I hate to divert my energies from competitive bidding. We'll be back to that topic shortly. But speaking of competitive bidding, I was just reading Mike Lawrence’s 2009 rewrite of his legendary book, The Complete Book on Overcalls. This revision has been 30 years in coming, but it was long overdue. Mike was always an advocate of very disciplined overcalls, and very slow to change his mind about principles that had worked for him 30 years ago. His new revision does make some concessions to the need to compete in matchpoints, but he stops short of jumping on the Bergen-Cohen bandwagon.
The rewrite is a good and necessary one and will reestablish the book to it’s former prominence. But do you think his heart was really in this project? Here’s a quote from page 16:
“Good matchpoints is almost never good bridge. You have to learn to play badly. Things that are theoretically wrong, at matchpoints work a high percentage of the time.” Gee Mike. I’ve been saying that for some time now, you reading my blog?
Now for a little dancing music. In the heat of battle, as declarer it is frequently difficult to figure out the best way of playing card combinations. You are counting cards, counting points, reviewing the bidding and calculating the odds, my gosh, even back in the old law office they gave us yellow pads. There are so many Mnemonic (thank God for spellcheckers) assists in the bridge universe that Ron Klinger wrote an entire book about them in 1998 titled Better Bridge with a Better Memory – How Mnemonics Will Improve Your Game. According to my count there are Bridge Rules numbered from 1 to 23. Since you already know the Rule of 11, let’s start with the Rule of 12.
The Rule of 12 is a rule that you can put into play immediately. Hardly a hand goes by that you do not have to make some decision about finessing. How many times have you had a finessing layout, and wondered if it is safe to start the finesse by playing a high card, (often a Ten or Jack) and letting it ride or whether it is prudent to start with a low card and re-enter. Well if there wasn’t risk, we wouldn’t give it another though; who likes to burn entries getting back to take the finesse a second time, or worse yet, have your re-entry trumped by opponents.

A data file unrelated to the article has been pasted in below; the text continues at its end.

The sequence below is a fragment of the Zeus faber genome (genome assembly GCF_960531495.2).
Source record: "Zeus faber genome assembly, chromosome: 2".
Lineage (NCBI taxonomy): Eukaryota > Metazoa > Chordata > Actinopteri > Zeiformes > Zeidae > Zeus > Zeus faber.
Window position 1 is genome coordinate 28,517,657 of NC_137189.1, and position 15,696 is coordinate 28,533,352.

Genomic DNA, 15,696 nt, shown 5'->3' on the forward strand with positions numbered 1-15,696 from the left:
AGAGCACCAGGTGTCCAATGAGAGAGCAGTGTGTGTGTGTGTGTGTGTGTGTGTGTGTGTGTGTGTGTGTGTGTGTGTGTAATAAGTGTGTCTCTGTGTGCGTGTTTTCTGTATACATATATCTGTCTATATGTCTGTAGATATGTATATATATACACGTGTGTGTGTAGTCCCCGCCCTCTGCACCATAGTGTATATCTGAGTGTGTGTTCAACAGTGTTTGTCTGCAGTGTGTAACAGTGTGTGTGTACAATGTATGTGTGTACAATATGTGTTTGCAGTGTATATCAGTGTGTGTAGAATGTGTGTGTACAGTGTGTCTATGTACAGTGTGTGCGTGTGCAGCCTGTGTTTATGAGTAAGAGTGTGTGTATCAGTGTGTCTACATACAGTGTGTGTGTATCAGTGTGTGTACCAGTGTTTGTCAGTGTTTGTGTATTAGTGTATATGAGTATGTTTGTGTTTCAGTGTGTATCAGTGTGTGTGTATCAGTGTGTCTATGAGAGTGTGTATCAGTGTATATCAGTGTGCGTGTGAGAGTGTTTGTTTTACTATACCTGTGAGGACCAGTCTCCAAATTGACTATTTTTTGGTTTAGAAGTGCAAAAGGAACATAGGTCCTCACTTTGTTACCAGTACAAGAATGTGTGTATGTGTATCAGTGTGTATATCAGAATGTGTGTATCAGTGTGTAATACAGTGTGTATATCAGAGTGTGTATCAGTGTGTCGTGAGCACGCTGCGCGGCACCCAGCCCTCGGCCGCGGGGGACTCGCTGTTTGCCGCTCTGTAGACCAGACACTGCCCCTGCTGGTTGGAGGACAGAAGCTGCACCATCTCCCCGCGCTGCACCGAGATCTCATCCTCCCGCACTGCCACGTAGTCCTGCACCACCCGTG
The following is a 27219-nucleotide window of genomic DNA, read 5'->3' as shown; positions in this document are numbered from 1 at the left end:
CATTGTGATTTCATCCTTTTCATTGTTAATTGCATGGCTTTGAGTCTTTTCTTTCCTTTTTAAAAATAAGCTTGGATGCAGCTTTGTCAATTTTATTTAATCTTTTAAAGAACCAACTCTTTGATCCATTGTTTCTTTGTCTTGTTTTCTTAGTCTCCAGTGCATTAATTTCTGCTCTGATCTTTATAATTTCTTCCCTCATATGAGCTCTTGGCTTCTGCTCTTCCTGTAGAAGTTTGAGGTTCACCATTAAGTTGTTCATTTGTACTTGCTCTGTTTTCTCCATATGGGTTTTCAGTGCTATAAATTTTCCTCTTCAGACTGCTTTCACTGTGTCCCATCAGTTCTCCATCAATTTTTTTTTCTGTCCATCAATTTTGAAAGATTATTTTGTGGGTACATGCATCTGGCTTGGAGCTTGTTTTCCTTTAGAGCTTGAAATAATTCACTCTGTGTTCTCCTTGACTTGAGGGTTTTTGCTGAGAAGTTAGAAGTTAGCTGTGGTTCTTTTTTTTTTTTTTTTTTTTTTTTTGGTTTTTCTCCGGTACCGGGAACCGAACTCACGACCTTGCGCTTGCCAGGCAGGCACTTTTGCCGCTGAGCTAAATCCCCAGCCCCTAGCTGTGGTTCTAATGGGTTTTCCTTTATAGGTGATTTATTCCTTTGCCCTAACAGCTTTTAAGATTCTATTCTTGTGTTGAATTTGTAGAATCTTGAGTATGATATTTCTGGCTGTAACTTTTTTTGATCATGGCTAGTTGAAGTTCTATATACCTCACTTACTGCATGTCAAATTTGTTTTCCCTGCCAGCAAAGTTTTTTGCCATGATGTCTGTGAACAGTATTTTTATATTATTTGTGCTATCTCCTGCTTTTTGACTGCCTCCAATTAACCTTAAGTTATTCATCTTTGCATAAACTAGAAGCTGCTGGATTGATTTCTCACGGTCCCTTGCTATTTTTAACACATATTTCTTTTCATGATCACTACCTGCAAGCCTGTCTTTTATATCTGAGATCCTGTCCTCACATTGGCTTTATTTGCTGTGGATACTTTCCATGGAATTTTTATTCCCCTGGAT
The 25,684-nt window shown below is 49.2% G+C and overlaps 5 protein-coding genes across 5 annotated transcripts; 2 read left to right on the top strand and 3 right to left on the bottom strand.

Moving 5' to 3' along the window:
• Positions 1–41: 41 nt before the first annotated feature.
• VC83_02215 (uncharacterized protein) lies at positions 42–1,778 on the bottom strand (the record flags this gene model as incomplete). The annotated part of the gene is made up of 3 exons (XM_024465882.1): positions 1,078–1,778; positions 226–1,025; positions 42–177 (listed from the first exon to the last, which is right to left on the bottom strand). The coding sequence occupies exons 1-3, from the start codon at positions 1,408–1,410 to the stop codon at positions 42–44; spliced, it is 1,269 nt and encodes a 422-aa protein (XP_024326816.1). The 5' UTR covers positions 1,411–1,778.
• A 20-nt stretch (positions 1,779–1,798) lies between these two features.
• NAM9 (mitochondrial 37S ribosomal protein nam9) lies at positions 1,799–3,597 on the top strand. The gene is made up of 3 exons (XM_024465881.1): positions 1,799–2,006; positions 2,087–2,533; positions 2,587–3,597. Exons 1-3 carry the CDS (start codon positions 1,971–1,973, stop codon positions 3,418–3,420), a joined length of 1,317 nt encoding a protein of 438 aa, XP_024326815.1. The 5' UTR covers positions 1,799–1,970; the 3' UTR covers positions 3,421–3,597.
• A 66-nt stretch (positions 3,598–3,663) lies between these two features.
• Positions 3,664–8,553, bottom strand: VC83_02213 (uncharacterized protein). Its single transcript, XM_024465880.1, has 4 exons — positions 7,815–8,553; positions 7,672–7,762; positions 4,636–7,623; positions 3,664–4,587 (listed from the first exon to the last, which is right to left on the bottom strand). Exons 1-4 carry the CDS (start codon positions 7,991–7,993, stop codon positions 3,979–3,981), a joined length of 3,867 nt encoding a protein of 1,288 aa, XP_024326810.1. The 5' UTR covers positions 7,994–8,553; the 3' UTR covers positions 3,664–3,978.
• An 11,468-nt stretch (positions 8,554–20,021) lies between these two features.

Assume you are declarer and you in the dummy ready to finesse:
Also assume you have one more dummy entry, but you would rather not use it at this time. Is it safe to play the Q, and if successful, play a small card to the Jack or is there risk in that line of play?
Rule of 12 to the rescue. Here is the Rule: Add the cards you hold in the suit and to the number of cards in both hands that are sequential and if they equal 12 then it is safe to start with the high card. If not, there is some risk associated with starting with the high card.
In the above case we have 8 total cards in the suit and 3 sequential cards so we fail to meet the Rule of 12. What is the risk? Suppose I show you the rest of the suit.
The 9 promotes to a trick if you start with the Queen or Ten. Note that if I give dummy the 9 and put the 5 in West’s hand, we would meet the rule of 12 and it would be safe to roll the Queen.
Is this distribution probable? Not probable but possible, and when it makes a difference and you play it correctly it is guaranteed a good board. Many players just play the higher card hoping for the best.
The rule works in the same way whether the suit is 7, 8 9 or 10 cards in length. Add to the length of the suit the number of sequential cards. Do they equal 12? If the suit is AJT3 opposite Q92, lead the 2. If the short holding is Q98 lead any card, your total is 12.
What if you don’t have an entry back to the dummy? Lead the top card and hope this is not a computer hand.